by Todd Coffin
Scoop Nisker's underground news was an ongoing popular feature of KSAN's heyday in the early 1970s.
Image: Good Times newspaper, 1970.
Rock music on the radio? As late as the mid-1960s, this concept was foreign to most San Franciscans: except for the few tightly formatted top 40 AM stations, there was no outlet for the booming psychedelic rock scene.
The void remained only shortly, until a DJ, producer and concert promoter by the name of Tom Donahue began broadcasting four hours of modern rock every day on KMPX, a small FM station known primarily for foreign language programming. The show was an immediate success, and within two months, in June of 1967, KMPX was a full time rock 'n' roll station.
Although it was commercial, KMPX was an "underground" station in that its DJs played extended experimental and psychedelic music that addressed the culture of sex and drugs more openly than any previous San Francisco station. KMPX DJs also personified the mellow, often stoned, attitudes of listeners who believed there was a fun and festive side to the political and social upheavals of the times.
"All of a sudden, people were hearing albums that they'd never heard on the radio before," remembered KMPX DJ Bob McClay on an all-day KSAN retrospective in May, 1978. "It was astounding to be able to hear that kind of music and it was so important."
Although KSAN was owned by a large New York-based media conglomerate, Metromedia Corporation, its initial aim was to rise above the commercial fray and broadcast a mix of music and political satire. The station's youthful, countercultural attitude, expressed both through the music and commentary, appealed to hippies and became an integral part of the San Francisco youth experience.
One of the most appealing factors about KSAN and KMPX was that they afforded their audiences greater participation and a sense of shared community. When a spectator was stabbed to death at the Altamont rock festival in 1969, KSAN opened the phone lines for discussion and debate.
Free speech on the airwaves came under threat, however, immediately following the inauguration of Richard Nixon and Spiro Agnew in 1969. Dean Burch, who chaired the Federal Communications Cornmission (FCC) in the first Nixon administration, at once threatened to put radio stations that played music with drug-related lyrics under intense Federal scrutiny. Although Congress eventually rejected a Burch-backed proposal to ban drug-related lyrics entirely from the airwaves, the proposed limitations on free speech had a grim effect on the willingness of radio station managers to flirt with the law and arouse controversy.
A crucial personality in the countercultural appeal of KSAN was Wes "Scoop" Nisker, a satirical songwriter who spliced together songs, speeches, interviews and sound effects to create satirical newscasts and social commentaries. Nisker recalled on the KSAN retrospective in 1978 that "in 1970, after the guilty verdicts in the Chicago Conspiracy Trial were announced, the San Francisco Examiner had an article saying that the rioters (in Berkeley) were listening to the KSAN news to find out where to go. And they were, of course, because we were giving them directions."
Although Nisker was soon forced out by a nervous management, he was succeeded by Larry Bensky, who broadcast equally radical news, yet without the dramatic and provocative sound effects that had tended to whip listeners into a frenzy.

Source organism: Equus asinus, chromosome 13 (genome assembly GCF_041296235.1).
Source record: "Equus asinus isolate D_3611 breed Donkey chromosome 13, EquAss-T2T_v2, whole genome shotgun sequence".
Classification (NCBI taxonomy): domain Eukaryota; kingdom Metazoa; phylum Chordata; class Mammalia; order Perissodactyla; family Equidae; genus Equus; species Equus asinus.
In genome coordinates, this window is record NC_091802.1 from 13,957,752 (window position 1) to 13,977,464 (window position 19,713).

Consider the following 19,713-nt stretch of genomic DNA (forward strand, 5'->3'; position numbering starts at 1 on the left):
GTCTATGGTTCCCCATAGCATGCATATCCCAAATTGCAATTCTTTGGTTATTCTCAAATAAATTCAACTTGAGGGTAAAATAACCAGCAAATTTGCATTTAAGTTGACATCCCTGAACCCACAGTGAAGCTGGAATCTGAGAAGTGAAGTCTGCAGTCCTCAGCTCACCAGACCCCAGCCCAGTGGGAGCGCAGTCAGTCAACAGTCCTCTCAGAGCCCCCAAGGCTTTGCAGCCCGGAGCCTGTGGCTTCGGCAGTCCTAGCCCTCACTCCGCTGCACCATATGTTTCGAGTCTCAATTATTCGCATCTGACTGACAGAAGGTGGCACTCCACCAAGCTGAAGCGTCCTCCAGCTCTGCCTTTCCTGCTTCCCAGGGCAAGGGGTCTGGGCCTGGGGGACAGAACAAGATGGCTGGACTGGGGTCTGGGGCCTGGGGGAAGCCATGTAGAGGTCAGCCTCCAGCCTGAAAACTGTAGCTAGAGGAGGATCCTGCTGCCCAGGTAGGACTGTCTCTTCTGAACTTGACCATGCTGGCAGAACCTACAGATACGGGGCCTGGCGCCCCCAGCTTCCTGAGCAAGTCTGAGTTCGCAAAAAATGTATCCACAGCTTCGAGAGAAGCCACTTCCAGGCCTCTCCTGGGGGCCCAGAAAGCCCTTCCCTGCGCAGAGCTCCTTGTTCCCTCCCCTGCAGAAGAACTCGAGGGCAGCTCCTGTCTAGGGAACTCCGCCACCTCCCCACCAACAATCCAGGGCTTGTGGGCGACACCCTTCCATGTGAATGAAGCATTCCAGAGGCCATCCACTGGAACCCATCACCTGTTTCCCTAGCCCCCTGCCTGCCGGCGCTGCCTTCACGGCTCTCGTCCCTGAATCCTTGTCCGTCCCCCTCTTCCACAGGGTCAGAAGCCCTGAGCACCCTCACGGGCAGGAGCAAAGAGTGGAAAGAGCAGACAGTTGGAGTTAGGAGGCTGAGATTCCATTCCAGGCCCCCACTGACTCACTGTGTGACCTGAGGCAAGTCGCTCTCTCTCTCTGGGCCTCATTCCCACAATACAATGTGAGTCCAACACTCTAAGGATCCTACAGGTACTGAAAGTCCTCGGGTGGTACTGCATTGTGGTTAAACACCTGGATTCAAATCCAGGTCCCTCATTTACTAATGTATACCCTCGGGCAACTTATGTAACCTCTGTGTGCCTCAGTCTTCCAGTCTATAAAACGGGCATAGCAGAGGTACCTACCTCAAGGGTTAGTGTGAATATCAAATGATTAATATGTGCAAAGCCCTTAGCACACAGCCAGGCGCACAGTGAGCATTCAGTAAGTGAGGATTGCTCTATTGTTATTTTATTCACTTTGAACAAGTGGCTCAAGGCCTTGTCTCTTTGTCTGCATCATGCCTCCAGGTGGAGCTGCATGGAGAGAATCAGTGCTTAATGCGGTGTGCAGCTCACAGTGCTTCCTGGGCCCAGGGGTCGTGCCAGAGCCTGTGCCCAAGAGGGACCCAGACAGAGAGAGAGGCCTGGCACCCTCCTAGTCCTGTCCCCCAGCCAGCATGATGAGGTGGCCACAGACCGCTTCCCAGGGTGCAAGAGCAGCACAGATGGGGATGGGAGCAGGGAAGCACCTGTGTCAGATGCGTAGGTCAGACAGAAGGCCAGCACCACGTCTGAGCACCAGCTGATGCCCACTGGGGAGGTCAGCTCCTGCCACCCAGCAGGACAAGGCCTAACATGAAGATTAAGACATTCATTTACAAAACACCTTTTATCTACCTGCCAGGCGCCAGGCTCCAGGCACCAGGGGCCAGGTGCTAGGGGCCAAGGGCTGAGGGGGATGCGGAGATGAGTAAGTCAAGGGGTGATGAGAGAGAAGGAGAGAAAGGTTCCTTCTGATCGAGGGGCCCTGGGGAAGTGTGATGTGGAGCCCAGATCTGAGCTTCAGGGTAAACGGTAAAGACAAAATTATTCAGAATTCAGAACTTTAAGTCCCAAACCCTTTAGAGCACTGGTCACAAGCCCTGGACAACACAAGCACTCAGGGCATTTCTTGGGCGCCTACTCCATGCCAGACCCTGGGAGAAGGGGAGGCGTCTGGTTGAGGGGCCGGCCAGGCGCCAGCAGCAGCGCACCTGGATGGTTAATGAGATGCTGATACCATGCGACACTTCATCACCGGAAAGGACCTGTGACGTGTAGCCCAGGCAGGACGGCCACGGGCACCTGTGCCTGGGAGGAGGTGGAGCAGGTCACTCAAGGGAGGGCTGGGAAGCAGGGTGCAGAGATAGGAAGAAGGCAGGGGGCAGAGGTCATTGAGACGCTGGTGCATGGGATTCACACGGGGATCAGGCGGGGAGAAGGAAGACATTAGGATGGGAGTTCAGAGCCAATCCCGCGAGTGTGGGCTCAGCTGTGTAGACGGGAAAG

As the Chicago trials proceeded, however, and as Bensky became more outspoken about his and KSAN's disdain for political corruption, the Metromedia Corporation began to exert more pressure on the station to disengage from its vocal, barbed criticisms. Bensky's extreme partisanship, satirical broadcasting, and propensity to turn the microphone over to community activists to voice their opinions led to his dismissal in June, 1970, only three months following Nisker's departure.
In fact, station management dismissed Bensky only thirty minutes after he interviewed disgruntled employees of Jeans West--a major KSAN advertiser--who complained about the contradictions between the company's "hip" image and its requirement that all employees take drug tests for marijuana. Bensky (and Nisker, before) was fired by station manager Willis Duff, a gruff businessman who succeeded station founder Tom Donahue, who had left KSAN shortly following its formation for KPFA, a listener-sponsored Berkeley community station.
Duff's management style symbolized a larger trend in community radio broadcasting: advertising and commercialization. By 1970, business realities began dampening the radical community nature of KSAN and other similar stations, as mass media advertisers grew increasingly attracted to the growing numbers of "underground" radio listeners.
Bensky, recalling the tensions between profiteering and social activism in a 1980 retrospective, said
"it makes them (executives and advertisers) nervous to think that there is social ferment, because there is a reluctance to participate in the consumer economy by people who think that they're going to be drafted or bludgeoned or beat over the head in their beds... They forget to go out and buy TVs."
By the early 1970s, the commercial potential and pressure overwhelmed free-form, activist community radio, and in spite of its appeal, the noncommercial nature disappeared almost completely by the late 1970s, except in pockets. The potential profits to be reaped from new rock music was too great to resist.
Interestingly, KSAN was for several years a commercial country music station, at 94.9 FM, and has since switched frequencies with one of its corporate partners. Twenty years after being known as the "Jive 95," the radio station broadcasting on 94.9 FM is now called the "Wild 95." Plus a change!
Armstrong, David. A Trumpet to Arms: Alternative Media in America. Los Angeles: J.P. Tarcher, Inc. 1981